Woman is first to receive next-generation stem cells

fetal tissue stem cells bioethics

A Japanese woman has become the first person to receive stem cells created from her own skin cells. Called induced pluripotent stem cells (iPS), these next-generation cells are so promising they earned their inventor a Nobel Prize, according to Nature: The International Weekly Journal of Science.

The 70 year old patient was living with macular degeneration, an eye condition that can lead to blindness, when she agreed to take part in the surgery. Opthalmologist Masayo Takahashi of the RIKEN Center for Developmental Biology had created the iPS cells from the patient’s skin and then enabled those cells to segregate into retinal pigment epithelium cells which then grew into a sheet for implantation. While it is not likely that the patient’s lost vision will be restored, doctors are hopeful that the implantation will prevent further damage to her eyes.

This amazing advancement has proven to be safe in studies done on both monkeys and mice, however, doctors will be watching for signs of immune reaction or tumors as possible side effects.

“We’ve taken a momentous first step toward regenerative medicine using iPS cells,” Takahashi said in a statement. “With this as a starting point, I definitely want to bring [this technology] to as many people as possible.”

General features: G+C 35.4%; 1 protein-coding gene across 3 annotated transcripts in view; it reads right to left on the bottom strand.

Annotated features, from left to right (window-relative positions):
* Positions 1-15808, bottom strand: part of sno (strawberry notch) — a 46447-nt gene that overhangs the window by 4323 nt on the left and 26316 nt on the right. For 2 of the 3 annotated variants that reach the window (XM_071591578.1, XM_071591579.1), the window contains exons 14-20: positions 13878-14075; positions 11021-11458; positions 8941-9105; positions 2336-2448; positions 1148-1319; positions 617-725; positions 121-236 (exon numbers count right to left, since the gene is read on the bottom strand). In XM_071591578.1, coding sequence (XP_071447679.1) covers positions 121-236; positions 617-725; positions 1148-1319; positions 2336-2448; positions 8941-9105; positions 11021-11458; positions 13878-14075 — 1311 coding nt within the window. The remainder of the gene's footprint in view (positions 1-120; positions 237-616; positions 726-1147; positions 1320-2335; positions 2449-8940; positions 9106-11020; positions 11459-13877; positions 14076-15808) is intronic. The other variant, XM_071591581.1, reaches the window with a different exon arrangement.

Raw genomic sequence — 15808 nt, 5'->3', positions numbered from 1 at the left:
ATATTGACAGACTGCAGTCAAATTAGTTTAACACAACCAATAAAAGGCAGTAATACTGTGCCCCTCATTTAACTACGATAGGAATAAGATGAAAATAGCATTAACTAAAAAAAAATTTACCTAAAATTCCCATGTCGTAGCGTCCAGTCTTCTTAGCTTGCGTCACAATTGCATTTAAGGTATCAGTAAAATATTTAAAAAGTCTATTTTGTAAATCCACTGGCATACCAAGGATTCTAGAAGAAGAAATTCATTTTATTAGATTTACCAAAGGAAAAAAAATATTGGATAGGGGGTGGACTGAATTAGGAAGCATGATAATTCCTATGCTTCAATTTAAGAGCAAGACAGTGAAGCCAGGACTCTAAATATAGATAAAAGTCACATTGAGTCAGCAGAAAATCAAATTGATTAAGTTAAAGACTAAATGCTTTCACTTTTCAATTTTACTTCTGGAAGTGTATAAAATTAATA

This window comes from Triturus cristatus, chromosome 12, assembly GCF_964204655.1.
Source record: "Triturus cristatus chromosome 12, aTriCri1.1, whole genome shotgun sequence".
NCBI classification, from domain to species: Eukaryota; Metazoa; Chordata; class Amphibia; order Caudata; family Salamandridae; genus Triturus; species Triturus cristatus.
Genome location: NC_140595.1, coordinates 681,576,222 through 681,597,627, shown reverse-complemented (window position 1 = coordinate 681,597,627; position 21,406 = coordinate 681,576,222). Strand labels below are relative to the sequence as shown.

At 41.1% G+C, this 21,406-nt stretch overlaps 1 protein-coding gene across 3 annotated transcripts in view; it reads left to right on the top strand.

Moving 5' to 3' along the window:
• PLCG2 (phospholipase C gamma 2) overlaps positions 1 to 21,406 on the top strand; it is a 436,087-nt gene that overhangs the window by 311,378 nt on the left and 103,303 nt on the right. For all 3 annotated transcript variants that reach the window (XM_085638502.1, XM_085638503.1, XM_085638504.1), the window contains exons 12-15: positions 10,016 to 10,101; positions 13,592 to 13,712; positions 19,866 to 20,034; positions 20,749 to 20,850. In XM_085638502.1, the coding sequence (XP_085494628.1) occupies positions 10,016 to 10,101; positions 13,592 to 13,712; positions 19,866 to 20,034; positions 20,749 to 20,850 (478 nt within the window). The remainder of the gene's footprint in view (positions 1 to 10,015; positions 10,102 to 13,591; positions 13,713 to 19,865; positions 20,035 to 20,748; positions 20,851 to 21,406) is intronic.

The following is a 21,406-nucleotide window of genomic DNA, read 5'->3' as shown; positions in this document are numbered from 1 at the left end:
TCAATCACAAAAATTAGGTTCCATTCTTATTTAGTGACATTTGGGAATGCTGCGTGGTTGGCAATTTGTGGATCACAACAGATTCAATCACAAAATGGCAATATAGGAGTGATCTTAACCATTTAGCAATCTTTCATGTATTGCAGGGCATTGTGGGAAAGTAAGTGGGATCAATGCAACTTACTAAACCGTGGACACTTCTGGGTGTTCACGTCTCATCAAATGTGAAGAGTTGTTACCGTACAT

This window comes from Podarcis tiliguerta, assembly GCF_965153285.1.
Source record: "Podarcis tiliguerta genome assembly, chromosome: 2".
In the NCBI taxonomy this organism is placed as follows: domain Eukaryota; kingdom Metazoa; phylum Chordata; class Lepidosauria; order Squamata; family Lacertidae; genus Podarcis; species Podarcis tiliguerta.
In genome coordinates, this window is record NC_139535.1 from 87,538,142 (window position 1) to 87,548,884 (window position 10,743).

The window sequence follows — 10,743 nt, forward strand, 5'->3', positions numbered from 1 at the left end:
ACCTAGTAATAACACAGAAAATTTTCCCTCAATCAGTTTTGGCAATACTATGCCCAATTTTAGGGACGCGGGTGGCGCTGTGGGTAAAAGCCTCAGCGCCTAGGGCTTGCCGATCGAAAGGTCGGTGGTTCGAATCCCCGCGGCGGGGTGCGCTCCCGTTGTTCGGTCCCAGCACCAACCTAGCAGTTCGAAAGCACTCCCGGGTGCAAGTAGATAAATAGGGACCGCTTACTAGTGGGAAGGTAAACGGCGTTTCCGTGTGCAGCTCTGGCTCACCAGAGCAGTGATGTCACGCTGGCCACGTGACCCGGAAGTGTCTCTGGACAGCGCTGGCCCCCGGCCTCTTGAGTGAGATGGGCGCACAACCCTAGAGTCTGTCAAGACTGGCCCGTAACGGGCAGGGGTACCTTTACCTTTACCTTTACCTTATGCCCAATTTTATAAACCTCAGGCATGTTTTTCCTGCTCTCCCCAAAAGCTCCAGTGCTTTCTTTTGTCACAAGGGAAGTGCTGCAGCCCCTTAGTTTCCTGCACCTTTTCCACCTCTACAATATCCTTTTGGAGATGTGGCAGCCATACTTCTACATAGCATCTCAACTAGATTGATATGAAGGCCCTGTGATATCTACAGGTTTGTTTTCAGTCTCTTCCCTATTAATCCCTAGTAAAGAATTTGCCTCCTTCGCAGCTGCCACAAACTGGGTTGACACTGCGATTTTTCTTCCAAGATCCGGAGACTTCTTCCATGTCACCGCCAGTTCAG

This news is good for everyone, but those who are against controversial embryonic stem cell research should be particularly happy about this advancement. Not all stem cell research is equal and embryonic stem cell research involves the destruction of human embryos, humans at the earliest stages of development. While embryonic stem cell research is still a highly debated hot topic, it hasn’t proven as successful as adult stem cell research has. And every day, human embryos are sacrificed in a misguided attempt to move science forward.

Therefore, this advancement in the ability to create stem cells from a person’s own skin is an enormous step forward in science, but also an advancement that will hopefully lead to the eventual abandonment of embryonic stem cell research altogether. If we can create the cells we need from our own skin, then we won’t need to create other humans, only to destroy them for our own benefit.

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